To get there, take I-5 South to I-405. From I-405 take SR 167 south toward Auburn. In 20 miles take the SR 410 Exit toward Sumner/Yakima. Follow SR 410 for a little over 11 miles to Mundy Loss Road. Take a right and continue for 1 mile to SR 162. Take a left and follow SR 162 as it merges into SR 165 and continue for 3 miles into Wilkeson. Turn left onto Railroad Avenue continue for .2 miles to a small parking lot on the right. View Google Directions >>
The tour begins with a visit to the coking ovens, located just off Railroad Avenue in Wilkeson. The ovens sit in a small parade ground that also contains a long section of railroad track that is used during Wilkesons annual railroad handcar races. The battery of ovens are now covered in vegetation, but there is easy access to the interior of a number of the ovens, as the brick-lined ceilings have begun to collapse over time. Once youve explored the ovens, follow the faint indications of trail that parallel Railroad Avenue and enter a lightly wooded area. After a short distance youll encounter a large concrete structure covered in grafitti. Our research didnt turn up anything that told us what was once here, but we assume it has some connection to the nearby Skookum Slope Mine that was re-opened for a few years in the 1940s.
Press onward following Wilkeson Creek to a large clearing. On the far side of the clearing you find easy access to Railroad Avenue and the entrance to the Wilkeson Sandstone Quarry. While its private property and visitors are not allowed without prior permission, there is nothing wrong with walking up to the entrance taking a peek at the equipment and the massive stone cutting operation that has been chugging along for over 100 years. When youre ready, double back the way you came and return to the concrete structure. From here, follow the trail up a small berm to find views of the Skookum Slope Mine at the end of a pond on the opposite site of Wilkeson Creek. Water still spills out of the grated mine entrance, and the small concrete foundation in the middle of the pond is the fan house that once pumped air into the mine shaft. Continue following the trail up the berm and notice how out of place the hill feels. That is because its not a hill at all, but rather a massive pile of slag and leavings from the mine that nature has since reclaimed. Soon the trail swings downhill and deposits you back at the coking ovens and the start of your tour.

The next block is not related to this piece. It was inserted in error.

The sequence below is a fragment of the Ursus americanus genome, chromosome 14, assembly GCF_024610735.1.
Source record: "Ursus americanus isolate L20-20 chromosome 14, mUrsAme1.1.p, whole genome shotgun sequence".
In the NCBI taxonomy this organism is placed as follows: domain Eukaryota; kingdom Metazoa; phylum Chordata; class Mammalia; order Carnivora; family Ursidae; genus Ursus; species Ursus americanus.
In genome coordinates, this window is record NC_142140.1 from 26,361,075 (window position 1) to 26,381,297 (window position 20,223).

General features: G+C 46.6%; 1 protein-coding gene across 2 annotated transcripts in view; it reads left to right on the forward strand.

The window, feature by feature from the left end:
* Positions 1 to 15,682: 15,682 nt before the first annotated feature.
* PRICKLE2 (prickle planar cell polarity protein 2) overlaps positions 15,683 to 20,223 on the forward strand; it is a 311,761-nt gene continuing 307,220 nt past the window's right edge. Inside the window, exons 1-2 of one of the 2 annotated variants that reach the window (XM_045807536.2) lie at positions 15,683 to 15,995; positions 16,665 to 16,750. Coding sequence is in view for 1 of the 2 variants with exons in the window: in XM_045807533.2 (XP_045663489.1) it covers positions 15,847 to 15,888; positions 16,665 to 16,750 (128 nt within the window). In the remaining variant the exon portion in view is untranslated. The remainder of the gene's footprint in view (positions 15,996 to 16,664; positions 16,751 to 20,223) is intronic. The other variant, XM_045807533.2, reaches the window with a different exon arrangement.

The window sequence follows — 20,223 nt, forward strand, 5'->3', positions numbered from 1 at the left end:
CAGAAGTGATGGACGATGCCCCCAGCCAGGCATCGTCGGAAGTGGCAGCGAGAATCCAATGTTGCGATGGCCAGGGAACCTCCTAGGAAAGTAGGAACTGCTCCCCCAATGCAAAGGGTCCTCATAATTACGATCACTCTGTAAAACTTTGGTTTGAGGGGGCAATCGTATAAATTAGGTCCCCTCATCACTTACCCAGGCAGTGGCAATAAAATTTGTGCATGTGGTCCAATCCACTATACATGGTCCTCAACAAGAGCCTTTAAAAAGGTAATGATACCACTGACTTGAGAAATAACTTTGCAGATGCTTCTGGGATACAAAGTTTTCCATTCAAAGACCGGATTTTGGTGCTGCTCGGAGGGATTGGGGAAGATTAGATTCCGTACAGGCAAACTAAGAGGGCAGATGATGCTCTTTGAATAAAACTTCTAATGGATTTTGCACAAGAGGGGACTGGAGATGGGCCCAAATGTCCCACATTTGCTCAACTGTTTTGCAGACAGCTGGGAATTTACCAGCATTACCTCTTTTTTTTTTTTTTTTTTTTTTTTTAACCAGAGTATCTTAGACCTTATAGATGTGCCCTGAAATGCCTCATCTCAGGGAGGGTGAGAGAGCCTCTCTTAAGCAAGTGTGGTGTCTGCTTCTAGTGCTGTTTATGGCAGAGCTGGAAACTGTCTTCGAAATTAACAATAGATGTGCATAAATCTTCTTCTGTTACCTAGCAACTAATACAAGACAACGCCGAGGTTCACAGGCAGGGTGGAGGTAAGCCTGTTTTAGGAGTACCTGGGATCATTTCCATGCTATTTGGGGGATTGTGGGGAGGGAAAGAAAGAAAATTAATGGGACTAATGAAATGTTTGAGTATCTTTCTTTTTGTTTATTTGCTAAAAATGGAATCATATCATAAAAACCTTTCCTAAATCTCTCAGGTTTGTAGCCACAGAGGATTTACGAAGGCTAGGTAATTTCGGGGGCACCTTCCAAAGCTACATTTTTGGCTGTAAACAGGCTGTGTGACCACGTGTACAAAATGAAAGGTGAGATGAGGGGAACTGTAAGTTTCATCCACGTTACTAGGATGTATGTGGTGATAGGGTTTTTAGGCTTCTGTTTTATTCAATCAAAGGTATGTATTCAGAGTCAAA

Short and sweet, this hike works best during the winter months, when there will be a minimum of vegetation to get in the way and most other trails are covered in deep snow. The hike is also easily combined with other nearby townsites such as Melmont or Fairfax, which can help fill out a full day of off-season hiking. If youre looking for an interesting walk through history, we recommend checking Wilkeson out sometime in the near future.
Back in the late 1870s, coal was discovered along the Carbon River and a small community began to form along a creek near the riverside. Among the residents of that community was Samuel Wilkeson, who served on the Northern Pacific Board of Directors and moved to Wilkeson in 1876. By the time the Northern Pacific Railway extended track from Tacoma to the creek in 1877, both the creek and the community were named Wilkeson, in Samuel Wilkesons honor. With the arrival of the train, coal production went into full swing. Coal was pulled from the ground and put into coking ovens to produce coke, which was (and still is) used as an industrial fuel. The coke would then be loaded onto trains and shipped to Tacoma for use.
As the coal became more difficult to access, enterprising prospectors found extensive sandstone formations and built a quarry that began in 1886 and that still operates today. Wilkeson sandstone has been used in buildings all over Washington, perhaps most prominently on the exterior of state capitol. The town was officially incorporated in 1909.